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Suits Filed Against Apartment Operators In Fla., Minn.

March 14, 1989

WASHINGTON (AP) _ The first housing discrimination lawsuits seeking monetary damages authorized by Congress under new provisions of the Fair Housing Act were filed Monday by the Justice Department.

The separate lawsuits were filed against apartment operators in Florida and Minnesota for compensatory monetary damages under provisions enacted last year by Congress in the Fair Housing Amendments Act, which took effect Sunday.

″Most discriminatory housing practices have been illegal for over 20 years; the new act makes them expensive as well,″ Attorney General Dick Thornburgh said in a statement after the lawsuits were filed.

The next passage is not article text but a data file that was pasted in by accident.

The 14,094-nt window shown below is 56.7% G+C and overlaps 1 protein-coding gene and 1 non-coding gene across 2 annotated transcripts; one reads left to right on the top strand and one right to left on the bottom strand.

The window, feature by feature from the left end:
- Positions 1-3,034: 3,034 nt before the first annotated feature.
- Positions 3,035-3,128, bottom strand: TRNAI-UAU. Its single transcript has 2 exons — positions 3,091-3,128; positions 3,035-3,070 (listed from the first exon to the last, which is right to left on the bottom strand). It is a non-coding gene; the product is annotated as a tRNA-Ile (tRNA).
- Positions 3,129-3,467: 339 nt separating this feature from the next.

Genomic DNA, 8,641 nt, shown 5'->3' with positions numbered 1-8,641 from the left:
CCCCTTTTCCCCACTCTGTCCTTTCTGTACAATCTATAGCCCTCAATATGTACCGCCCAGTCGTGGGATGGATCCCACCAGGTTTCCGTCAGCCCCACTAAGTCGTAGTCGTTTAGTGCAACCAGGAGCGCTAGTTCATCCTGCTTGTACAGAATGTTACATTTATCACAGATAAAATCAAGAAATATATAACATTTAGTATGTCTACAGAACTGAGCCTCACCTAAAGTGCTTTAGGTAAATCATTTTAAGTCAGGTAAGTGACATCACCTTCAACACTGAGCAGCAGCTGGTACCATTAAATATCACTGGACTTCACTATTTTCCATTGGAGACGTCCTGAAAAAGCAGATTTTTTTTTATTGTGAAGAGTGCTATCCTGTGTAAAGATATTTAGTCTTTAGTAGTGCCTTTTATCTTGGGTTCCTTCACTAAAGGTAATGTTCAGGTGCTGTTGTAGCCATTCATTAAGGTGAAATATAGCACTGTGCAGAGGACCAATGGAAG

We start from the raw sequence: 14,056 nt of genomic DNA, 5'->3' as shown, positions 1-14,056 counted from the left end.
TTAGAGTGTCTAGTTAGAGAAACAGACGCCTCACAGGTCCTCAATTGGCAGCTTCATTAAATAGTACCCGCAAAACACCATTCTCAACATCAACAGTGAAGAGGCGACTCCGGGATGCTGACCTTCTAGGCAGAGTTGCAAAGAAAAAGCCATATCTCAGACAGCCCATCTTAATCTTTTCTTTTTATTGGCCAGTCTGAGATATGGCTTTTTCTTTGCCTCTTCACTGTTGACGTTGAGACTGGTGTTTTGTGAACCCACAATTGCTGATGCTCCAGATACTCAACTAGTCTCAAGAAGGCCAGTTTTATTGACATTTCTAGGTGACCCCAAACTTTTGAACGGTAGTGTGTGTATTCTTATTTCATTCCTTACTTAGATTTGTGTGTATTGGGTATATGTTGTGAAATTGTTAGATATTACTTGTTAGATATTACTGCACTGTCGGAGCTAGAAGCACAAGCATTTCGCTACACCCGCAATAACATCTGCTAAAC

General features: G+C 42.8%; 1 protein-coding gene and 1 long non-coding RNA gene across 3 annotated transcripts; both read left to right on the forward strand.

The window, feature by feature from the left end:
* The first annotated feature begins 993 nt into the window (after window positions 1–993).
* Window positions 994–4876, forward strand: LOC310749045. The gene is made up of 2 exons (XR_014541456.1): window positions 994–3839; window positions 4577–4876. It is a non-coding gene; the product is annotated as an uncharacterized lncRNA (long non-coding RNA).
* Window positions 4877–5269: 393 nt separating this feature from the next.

″Our new authority to seek damages allows us to provide a complete remedy for victims of housing discrimination, and the civil penalty provision can constitute a signficant deterrent to such discrimination,″ Thornburgh said.

Before the amendments took effect, plaintiffs in housing discrimination suits filed by private attorneys could only obtain up to $1,000 in civil penalties.

And under the old law, the Justice Department lacked authority to seek any monetary award for a complainant.

The compensatory damages enacted by Congress are intended to repay plaintiffs not only for the loss of time and money but for humiliation and emotional suffering.

In addition, property owners can be fined $50,000 for the first finding of discrimination and up to $100,000 for a second violation.

The suit filed in federal court in Miami charged that Jay Howard Magid, and two companies he owns, Rent America, Inc. and Skyline Rental Systems, Inc., discriminate against blacks seeking apartments in complexes operated in Fort Lauderdale.

Hal Eubanks, a property manager, was also named as a defendant.

A similar complaint was filed in Minneapolis against John and Arnold Klinker, who operate two buildings containing 40 apartments.

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